Many people fight breakouts with an acne cream. Use this information to help make an educated decision regarding how they work, and for who.
creams for acne -
Acne, probably the most common skin disease world over, may be treated with either local or systemic medications. Local treatment is in the form of acne creams and systemic treatment is in the form of oral medications.
Doctors usually recommend an OTC or prescription topical medication for people with mild signs of acne. Benzoyl peroxide, resorcinol, salicylic acid, and sulfur are the most common topical OTC medicines used to treat acne. Benzoyl peroxide is best at killing P. acnes and may reduce oil production. Resorcinol, salicylic acid, and sulfur help break down blackheads and whiteheads. Salicylic acid also helps cut down the shedding of cells lining the follicles of the oil glands. Topical OTC medications are available in many forms, such as gel, lotion, cream, soap, or pad. In some patients, acne creams may cause side effects such as skin irritation, burning, or redness. Usually the side effects lessen with continued use of the medicine.
Patients with moderate to severe inflammatory acne may be treated with prescription topical or oral medicines, alone or in combination. Topical medicines used to treat acne include antibiotics, benzoyl peroxide, tretinoin, adapalene, and azelaic acid. Antibiotics and azelaic acid help stop or slow the growth of bacteria and reduce inflammation. Tretinoin, a retinoid, is an effective topical medicine for stopping the development of new comedones. It works by unplugging existing comedones, thereby allowing other topical medicines, such as antibiotics, to enter the follicles.
Like OTC topical medicines, prescription topical medicines come as creams, lotions, solutions, or gels. The doctor will consider the patient’s skin type when prescribing a product. Creams and lotions provide moisture and tend to be good for people with sensitive skin. Gels and solutions are generally alcohol based and tend to dry the skin. Therefore, patients with very oily skin or those who live in hot, humid climates may prefer them. Some people develop side effects from using prescription topical medicines. Initially, the skin may look worse before improving. Common side effects include stinging, burning, redness, peeling, scaling, or discoloration of the skin. With some medicines, like retinoids, these side effects usually decrease or go away after the medicine is used for a period of time. Between 4 and 8 weeks will most likely pass before patients see their skin improve.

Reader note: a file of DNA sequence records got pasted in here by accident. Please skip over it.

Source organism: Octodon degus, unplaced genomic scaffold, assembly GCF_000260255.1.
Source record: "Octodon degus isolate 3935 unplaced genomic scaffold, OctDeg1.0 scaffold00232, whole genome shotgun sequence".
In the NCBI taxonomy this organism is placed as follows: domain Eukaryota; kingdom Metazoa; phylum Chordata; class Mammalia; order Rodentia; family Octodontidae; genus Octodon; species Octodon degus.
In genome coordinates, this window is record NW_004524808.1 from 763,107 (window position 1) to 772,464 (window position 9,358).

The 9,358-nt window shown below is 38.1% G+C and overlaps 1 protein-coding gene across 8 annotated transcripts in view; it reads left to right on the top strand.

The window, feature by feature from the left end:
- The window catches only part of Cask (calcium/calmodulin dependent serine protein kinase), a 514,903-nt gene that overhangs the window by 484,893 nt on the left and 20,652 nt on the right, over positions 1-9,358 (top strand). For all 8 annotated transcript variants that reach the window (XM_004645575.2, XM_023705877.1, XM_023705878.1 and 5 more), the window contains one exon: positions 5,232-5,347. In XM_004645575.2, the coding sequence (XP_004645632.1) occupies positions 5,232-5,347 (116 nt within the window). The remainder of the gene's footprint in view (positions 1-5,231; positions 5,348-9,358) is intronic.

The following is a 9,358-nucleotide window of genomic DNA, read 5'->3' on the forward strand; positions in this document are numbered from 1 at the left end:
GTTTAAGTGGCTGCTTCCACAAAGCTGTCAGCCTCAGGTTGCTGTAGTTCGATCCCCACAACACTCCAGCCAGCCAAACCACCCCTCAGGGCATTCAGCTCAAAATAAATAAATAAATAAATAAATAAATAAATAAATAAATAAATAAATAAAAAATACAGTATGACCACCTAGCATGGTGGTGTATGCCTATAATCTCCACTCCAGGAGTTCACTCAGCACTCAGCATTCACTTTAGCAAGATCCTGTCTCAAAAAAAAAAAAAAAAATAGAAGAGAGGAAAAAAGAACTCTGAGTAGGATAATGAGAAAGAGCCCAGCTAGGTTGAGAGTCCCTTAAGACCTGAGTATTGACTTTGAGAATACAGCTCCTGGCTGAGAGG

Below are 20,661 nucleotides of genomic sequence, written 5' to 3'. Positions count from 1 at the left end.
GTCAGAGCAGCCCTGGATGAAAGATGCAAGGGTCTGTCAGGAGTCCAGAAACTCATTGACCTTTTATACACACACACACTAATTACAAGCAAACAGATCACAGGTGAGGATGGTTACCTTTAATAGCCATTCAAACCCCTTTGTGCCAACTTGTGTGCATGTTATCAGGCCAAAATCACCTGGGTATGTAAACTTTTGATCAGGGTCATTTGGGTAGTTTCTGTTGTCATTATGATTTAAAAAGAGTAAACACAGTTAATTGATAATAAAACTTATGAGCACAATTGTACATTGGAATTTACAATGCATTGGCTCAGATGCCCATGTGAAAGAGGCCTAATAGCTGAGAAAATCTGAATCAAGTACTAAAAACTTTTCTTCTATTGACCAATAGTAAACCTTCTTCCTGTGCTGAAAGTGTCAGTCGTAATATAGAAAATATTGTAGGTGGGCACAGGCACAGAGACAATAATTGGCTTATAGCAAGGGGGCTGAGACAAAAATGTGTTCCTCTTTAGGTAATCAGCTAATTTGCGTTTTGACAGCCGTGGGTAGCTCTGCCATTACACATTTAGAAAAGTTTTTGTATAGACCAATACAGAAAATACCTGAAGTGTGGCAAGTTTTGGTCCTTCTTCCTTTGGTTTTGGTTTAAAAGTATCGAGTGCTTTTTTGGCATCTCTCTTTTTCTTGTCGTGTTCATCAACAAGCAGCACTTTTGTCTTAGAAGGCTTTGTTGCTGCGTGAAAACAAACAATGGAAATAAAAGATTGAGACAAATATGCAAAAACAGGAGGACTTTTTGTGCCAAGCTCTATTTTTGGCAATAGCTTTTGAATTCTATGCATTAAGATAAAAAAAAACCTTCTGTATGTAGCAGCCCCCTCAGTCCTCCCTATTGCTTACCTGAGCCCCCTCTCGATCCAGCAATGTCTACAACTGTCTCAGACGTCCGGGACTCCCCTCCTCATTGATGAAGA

For patients with moderate to severe acne, the doctor often prescribes oral antibiotics. Oral antibiotics are thought to help control acne by curbing the growth of bacteria (acne vulgaris) and reducing inflammation. Clindamycin, erythromycin, tetracycline, minocycline, and doxycycline are common antibiotics used to treat acne. Some people have side effects when taking these antibiotics, such as an increased tendency to sunburn, upset stomach, dizziness or lightheadedness, and changes in skin color.
People with nodules or cysts should be treated by a dermatologist. For patients with severe inflammatory acne, isotretinoin, a retinoid, may be prescribed.
Acne in adult women may be due to an excess of androgen hormones. Low-dose estrogen birth control pills help suppress the androgen produced by the ovaries. Low-dose corticosteroid drugs, such as prednisone and antiandrogen drugs, such as spironolactone, may be helpful.
Early treatment is the best way to prevent acne scars. Once scarring has occurred, a superficial laser or dermabrasion may be used.
Skin care is of foremost importance in acne treatment. It is recommended that people with acne gently wash their skin with a mild cleanser, once in the morning and once in the evening and after heavy exercise. Some people with acne may try to stop outbreaks and oil production by scrubbing their skin and using strong detergent soaps and rough scrub pads. However, scrubbing will not improve acne; in fact, it can make the problem worse.
Many of the medicines used to treat acne can make a person more prone to sun damage. A sunburn that reddens the skin or suntan that darkens the skin and causes skin pigmentation may make blemishes less visible and make the skin feel drier. Patients should be reassured that drying does not cause wrinkles.